Always a highlight of the Society’s year the Design Awards presentation event surpassed expectations when it was held in early June. The venue – St George’s – was superb, with the bar open from early evening for drinks and as a base for visitors to explore the entire complex, both old and new. A large crowd took this opportunity prior to the Awards ceremony itself, which was compered by architectural historian, and Society member, Jonathan Foyle.
Four winning projects were selected by the Awards Panel from a very competitive field. Project developers and their design teams were invited to make short illustrated presentations introducing each scheme.
Bristol Old Vic
Surely one of Bristol’s gems if not its crowning glory! The Old Vic was built in 1766 and is close to the heart of most Bristolians. The Panel considered that “the refurbishment and extension of this Grade 1 listed building would always have been a challenging commission for any architect but Haworth Tomkins have pulled it off beautifully”.
Replacing the previous side extension, which was only built in 1972, the designers have created a light and airy foyer area which also complements and blends with the now exposed original building. It houses a new studio theatre as well as delivering a café / restaurant area. The new timber frame structure combines with a glazed façade and roof to contrast with but also complement the existing building.
Paintworks – Phase 3
Over the past 15 years the Paintworks regeneration project has gradually transformed a former Victorian paint and varnish factory next to the river Avon into a new, vibrant, mixed-use district.
Ashley Nicholson gave a lively overview of the scheme describing how Phase 3 is the latest part to be completed and is a mixed-use, new build project. Over 200 residential and live/work units have been developed while Verve Properties (who were responsible for the earlier phases and continue to manage the whole site) have built offices and event spaces.
Architects Stride Treglown placed the entire development on a podium with a series of taller, apartment blocks along the northern edge, providing views over the river. A network of pedestrianised streets, alleyways, public plazas and courtyards provide access to the buildings while car parking is hidden away underneath. Vibrant colour, robust, industrial materials and other design cues have been brought across from the earlier phases and street furniture encourages residents to meet their neighbours and build the community.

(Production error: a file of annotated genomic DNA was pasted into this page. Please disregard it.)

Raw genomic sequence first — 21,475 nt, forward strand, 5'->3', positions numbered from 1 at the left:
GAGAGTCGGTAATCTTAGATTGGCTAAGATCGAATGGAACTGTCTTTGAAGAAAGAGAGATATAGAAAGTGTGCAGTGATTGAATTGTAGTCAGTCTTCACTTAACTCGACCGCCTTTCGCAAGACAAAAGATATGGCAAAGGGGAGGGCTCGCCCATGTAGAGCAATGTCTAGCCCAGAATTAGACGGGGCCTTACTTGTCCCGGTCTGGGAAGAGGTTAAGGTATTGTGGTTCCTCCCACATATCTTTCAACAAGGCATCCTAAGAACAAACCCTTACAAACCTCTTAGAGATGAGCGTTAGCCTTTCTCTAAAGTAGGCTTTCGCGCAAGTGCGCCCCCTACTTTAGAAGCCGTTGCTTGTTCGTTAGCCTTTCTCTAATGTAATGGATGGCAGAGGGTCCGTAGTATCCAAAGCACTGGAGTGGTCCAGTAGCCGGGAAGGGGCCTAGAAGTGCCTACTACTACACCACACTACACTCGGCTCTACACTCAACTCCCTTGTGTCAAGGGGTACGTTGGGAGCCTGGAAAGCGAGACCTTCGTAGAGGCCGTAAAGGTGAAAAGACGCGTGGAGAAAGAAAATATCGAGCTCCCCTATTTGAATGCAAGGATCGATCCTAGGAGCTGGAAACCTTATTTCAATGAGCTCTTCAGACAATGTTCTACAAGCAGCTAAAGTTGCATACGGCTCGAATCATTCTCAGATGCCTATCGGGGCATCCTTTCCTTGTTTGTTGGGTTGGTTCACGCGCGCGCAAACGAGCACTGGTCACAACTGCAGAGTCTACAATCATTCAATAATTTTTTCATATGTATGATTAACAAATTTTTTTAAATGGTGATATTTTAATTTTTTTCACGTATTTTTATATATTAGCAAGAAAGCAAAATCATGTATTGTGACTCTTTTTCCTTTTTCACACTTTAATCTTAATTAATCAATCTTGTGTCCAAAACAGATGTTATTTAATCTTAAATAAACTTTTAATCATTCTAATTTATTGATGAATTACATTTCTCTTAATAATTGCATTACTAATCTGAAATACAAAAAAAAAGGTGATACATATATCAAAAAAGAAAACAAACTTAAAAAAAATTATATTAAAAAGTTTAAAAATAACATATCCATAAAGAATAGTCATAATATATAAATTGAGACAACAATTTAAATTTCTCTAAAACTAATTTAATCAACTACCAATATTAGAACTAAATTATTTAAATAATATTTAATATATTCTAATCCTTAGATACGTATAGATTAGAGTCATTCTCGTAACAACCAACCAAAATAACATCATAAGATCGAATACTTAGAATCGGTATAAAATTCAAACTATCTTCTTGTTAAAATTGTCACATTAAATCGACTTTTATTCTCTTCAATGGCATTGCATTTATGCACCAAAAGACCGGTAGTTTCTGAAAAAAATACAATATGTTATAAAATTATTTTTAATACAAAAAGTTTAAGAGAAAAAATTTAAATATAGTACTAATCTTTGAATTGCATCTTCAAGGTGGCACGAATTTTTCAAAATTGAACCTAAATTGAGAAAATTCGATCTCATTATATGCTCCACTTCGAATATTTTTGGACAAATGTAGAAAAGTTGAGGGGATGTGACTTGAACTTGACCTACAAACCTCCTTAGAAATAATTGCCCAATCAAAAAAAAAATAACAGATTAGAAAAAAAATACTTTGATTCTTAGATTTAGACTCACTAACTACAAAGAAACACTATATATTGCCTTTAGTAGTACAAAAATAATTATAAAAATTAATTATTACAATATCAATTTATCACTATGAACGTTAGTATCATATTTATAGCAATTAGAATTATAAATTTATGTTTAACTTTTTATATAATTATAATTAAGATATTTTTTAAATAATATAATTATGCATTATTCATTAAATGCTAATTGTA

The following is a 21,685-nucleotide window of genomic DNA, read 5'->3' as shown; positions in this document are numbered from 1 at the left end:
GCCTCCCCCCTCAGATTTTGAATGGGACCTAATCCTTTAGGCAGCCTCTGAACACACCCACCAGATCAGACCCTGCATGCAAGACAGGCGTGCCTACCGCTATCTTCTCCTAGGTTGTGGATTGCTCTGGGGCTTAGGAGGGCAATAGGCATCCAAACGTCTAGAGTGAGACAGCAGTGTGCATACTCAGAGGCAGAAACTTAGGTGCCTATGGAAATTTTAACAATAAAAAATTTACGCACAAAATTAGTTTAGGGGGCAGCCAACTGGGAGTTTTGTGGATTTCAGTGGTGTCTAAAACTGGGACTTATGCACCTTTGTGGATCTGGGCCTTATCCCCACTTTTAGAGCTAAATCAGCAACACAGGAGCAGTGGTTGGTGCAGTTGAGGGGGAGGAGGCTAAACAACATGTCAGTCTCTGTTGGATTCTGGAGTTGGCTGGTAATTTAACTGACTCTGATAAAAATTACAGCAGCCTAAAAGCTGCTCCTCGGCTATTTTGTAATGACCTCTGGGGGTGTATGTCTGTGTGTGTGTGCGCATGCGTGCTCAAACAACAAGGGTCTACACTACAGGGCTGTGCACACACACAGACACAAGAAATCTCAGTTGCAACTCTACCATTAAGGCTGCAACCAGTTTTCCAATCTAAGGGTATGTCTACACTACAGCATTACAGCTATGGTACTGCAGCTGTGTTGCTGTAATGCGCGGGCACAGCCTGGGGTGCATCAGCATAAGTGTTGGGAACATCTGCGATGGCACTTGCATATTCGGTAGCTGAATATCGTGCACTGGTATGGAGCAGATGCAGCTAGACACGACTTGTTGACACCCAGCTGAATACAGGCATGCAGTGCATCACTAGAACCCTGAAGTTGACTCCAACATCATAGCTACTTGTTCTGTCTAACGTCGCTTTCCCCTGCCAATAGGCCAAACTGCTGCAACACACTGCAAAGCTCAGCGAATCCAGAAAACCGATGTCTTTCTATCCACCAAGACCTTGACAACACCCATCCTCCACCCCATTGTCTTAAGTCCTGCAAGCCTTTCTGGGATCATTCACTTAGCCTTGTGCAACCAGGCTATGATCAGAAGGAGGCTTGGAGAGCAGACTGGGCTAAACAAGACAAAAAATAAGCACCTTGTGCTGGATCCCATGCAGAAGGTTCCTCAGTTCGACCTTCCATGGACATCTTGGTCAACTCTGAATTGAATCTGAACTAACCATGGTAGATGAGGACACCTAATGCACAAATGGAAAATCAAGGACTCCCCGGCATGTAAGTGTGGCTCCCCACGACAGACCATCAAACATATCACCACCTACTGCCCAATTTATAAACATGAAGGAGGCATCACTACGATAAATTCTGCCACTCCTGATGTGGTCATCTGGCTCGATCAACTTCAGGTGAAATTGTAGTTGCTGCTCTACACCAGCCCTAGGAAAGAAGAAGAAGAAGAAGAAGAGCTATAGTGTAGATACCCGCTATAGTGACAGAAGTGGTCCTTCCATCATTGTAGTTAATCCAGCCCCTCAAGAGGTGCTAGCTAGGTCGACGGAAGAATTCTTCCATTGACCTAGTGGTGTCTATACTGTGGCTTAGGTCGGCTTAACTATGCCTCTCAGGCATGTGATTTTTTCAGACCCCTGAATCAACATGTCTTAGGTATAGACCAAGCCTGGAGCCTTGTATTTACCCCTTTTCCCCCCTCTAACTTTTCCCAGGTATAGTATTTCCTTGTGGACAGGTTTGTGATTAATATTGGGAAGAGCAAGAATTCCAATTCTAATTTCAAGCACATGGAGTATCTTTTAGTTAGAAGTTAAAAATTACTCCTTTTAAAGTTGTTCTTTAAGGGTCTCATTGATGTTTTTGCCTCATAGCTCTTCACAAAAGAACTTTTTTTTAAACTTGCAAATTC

The Panel considered that Paintworks 3 provides an excellent blueprint for how we want urban developments to be – people focussed, well connected and where the community can live, work and play together.
Peverell Court, Challender Court and Suffolk Close
A double act by Martyn Pursey, from Bristol City Council, and Tom Russell of Emmett Russell Architects described how three infill sites in north Bristol have been transformed from disused garages to new, high-quality apartments and bungalows. This is part of a city wide initiative to deliver more Council houses.
There are a number of architectural solutions that are common between the three sites which the Panel acknowledged as unique and identifiable, and therefore this blue plaque has been jointly awarded for the three sites. In fact, three separate plaques were ordered, one for each building!
The placement and design of the buildings was a key challenge to avoid overlooking to neighbouring properties. The solution includes metal screening which allows light to the first-floor flats whilst minimising views into neighbouring gardens. Each site provides sustainable urban drainage solutions which positively influence its landscape character. The residents access their entrances across footbridges which sit above the overflow beds.
Each of the three buildings uses simple well executed detailing with a limited palette of materials consisting of: variegated brickwork, slate roof tiles, powder coated aluminium, block paving and timber fencing.
The Panel considered that “these three schemes not only deliver high-quality council housing in Bristol, but they raise the bar for more design-led council housing schemes in the future”.
St George’s Bristol
Suzanne Rolt, CEO of St George’s, explained that St George’s Bristol is one of the country’s leading concert halls, a music venue of international note, boasting a superb acoustic and unique atmosphere which attracts the world’s best artists. Suzanne is delighted that It now has a high quality new extension to match this success.
Change was essential to provide additional accommodation, improve circulation and create a fully accessible venue. There is now a stunning pavilion-style extension, with exhibition and performance spaces, and Café Bar, located on a tight site to the side of the existing building and set back from the main façade facing Great George Street.
Architect George Ferrari, of architects Patel Taylor, gave a fascinating insight into the design approach which he and his team adopted. This delivered superbly with the Panel very impressed by the design quality of the new extension, unashamedly modern, yet working harmoniously with the Greek Revival church of Robert Smirke. Both externally and internally the new extension works superbly and delivers on its brief.
Closing the event Jonathan Foyle commented on the very high quality of the award winning schemes, their geographical spread and their contribution to the lively character of the City. He thanked St George’s for their exemplary hospitality in hosting the Awards.
Chair, Bristol Civic Society
Photos © Jeff Lucas